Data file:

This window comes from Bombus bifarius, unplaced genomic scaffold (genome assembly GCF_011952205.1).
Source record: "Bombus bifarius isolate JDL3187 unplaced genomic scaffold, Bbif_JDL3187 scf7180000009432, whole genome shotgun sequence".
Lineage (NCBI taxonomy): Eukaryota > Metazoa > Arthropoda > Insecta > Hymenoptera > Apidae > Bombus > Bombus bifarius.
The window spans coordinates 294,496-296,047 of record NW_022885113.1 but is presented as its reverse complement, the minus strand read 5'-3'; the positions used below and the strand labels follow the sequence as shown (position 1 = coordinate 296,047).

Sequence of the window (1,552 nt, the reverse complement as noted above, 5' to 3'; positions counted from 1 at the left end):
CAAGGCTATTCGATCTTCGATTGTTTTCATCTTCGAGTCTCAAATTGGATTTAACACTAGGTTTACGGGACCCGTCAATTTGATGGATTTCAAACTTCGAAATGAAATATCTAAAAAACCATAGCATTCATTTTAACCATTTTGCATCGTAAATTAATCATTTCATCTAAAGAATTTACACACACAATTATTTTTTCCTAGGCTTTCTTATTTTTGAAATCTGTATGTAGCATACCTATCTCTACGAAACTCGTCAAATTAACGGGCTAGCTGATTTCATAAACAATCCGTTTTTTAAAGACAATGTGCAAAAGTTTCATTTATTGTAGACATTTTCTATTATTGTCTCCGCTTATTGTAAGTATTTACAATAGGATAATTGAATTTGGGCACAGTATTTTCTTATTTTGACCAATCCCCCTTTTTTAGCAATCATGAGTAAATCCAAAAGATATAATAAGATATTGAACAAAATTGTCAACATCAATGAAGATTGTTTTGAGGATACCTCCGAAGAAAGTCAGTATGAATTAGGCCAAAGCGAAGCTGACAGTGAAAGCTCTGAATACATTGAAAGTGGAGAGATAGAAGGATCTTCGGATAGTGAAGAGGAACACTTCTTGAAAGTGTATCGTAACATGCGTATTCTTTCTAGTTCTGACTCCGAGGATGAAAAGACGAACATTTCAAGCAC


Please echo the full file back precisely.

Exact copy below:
This window comes from Bombus bifarius, unplaced genomic scaffold (genome assembly GCF_011952205.1).
Source record: "Bombus bifarius isolate JDL3187 unplaced genomic scaffold, Bbif_JDL3187 scf7180000009432, whole genome shotgun sequence".
Lineage (NCBI taxonomy): Eukaryota > Metazoa > Arthropoda > Insecta > Hymenoptera > Apidae > Bombus > Bombus bifarius.
The window spans coordinates 294,496-296,047 of record NW_022885113.1 but is presented as its reverse complement, the minus strand read 5'-3'; the positions used below and the strand labels follow the sequence as shown (position 1 = coordinate 296,047).

Sequence of the window (1,552 nt, the reverse complement as noted above, 5' to 3'; positions counted from 1 at the left end):
CAAGGCTATTCGATCTTCGATTGTTTTCATCTTCGAGTCTCAAATTGGATTTAACACTAGGTTTACGGGACCCGTCAATTTGATGGATTTCAAACTTCGAAATGAAATATCTAAAAAACCATAGCATTCATTTTAACCATTTTGCATCGTAAATTAATCATTTCATCTAAAGAATTTACACACACAATTATTTTTTCCTAGGCTTTCTTATTTTTGAAATCTGTATGTAGCATACCTATCTCTACGAAACTCGTCAAATTAACGGGCTAGCTGATTTCATAAACAATCCGTTTTTTAAAGACAATGTGCAAAAGTTTCATTTATTGTAGACATTTTCTATTATTGTCTCCGCTTATTGTAAGTATTTACAATAGGATAATTGAATTTGGGCACAGTATTTTCTTATTTTGACCAATCCCCCTTTTTTAGCAATCATGAGTAAATCCAAAAGATATAATAAGATATTGAACAAAATTGTCAACATCAATGAAGATTGTTTTGAGGATACCTCCGAAGAAAGTCAGTATGAATTAGGCCAAAGCGAAGCTGACAGTGAAAGCTCTGAATACATTGAAAGTGGAGAGATAGAAGGATCTTCGGATAGTGAAGAGGAACACTTCTTGAAAGTGTATCGTAACATGCGTATTCTTTCTAGTTCTGACTCCGAGGATGAAAAGACGAACATTTCAAGCAC